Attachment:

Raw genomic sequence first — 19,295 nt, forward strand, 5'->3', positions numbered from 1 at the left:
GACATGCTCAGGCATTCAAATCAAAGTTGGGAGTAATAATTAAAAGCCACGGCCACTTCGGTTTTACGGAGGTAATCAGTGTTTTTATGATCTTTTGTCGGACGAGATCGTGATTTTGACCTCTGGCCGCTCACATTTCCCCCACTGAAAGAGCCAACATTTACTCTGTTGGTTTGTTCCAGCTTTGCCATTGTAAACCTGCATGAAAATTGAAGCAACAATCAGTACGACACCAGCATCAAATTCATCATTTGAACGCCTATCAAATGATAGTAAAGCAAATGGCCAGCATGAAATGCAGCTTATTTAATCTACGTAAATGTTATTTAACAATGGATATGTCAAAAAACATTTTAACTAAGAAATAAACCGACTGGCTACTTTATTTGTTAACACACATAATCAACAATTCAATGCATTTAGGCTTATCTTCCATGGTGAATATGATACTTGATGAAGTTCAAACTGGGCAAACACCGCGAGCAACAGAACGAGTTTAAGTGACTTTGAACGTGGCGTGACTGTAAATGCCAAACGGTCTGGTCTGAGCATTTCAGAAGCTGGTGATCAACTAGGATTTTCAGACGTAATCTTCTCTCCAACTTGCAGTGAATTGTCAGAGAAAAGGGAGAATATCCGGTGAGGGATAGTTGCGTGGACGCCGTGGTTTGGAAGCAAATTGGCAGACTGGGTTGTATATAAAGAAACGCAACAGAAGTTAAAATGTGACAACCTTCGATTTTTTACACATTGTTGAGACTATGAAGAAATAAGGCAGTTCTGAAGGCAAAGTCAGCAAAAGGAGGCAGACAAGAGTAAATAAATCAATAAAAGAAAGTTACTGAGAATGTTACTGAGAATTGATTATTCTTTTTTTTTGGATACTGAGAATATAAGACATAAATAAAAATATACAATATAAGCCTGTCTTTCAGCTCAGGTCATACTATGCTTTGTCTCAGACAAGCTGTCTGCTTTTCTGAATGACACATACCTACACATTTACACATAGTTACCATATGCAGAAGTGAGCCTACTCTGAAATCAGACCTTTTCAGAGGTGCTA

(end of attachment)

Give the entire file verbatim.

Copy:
Raw genomic sequence first — 19,295 nt, forward strand, 5'->3', positions numbered from 1 at the left:
GACATGCTCAGGCATTCAAATCAAAGTTGGGAGTAATAATTAAAAGCCACGGCCACTTCGGTTTTACGGAGGTAATCAGTGTTTTTATGATCTTTTGTCGGACGAGATCGTGATTTTGACCTCTGGCCGCTCACATTTCCCCCACTGAAAGAGCCAACATTTACTCTGTTGGTTTGTTCCAGCTTTGCCATTGTAAACCTGCATGAAAATTGAAGCAACAATCAGTACGACACCAGCATCAAATTCATCATTTGAACGCCTATCAAATGATAGTAAAGCAAATGGCCAGCATGAAATGCAGCTTATTTAATCTACGTAAATGTTATTTAACAATGGATATGTCAAAAAACATTTTAACTAAGAAATAAACCGACTGGCTACTTTATTTGTTAACACACATAATCAACAATTCAATGCATTTAGGCTTATCTTCCATGGTGAATATGATACTTGATGAAGTTCAAACTGGGCAAACACCGCGAGCAACAGAACGAGTTTAAGTGACTTTGAACGTGGCGTGACTGTAAATGCCAAACGGTCTGGTCTGAGCATTTCAGAAGCTGGTGATCAACTAGGATTTTCAGACGTAATCTTCTCTCCAACTTGCAGTGAATTGTCAGAGAAAAGGGAGAATATCCGGTGAGGGATAGTTGCGTGGACGCCGTGGTTTGGAAGCAAATTGGCAGACTGGGTTGTATATAAAGAAACGCAACAGAAGTTAAAATGTGACAACCTTCGATTTTTTACACATTGTTGAGACTATGAAGAAATAAGGCAGTTCTGAAGGCAAAGTCAGCAAAAGGAGGCAGACAAGAGTAAATAAATCAATAAAAGAAAGTTACTGAGAATGTTACTGAGAATTGATTATTCTTTTTTTTTGGATACTGAGAATATAAGACATAAATAAAAATATACAATATAAGCCTGTCTTTCAGCTCAGGTCATACTATGCTTTGTCTCAGACAAGCTGTCTGCTTTTCTGAATGACACATACCTACACATTTACACATAGTTACCATATGCAGAAGTGAGCCTACTCTGAAATCAGACCTTTTCAGAGGTGCTA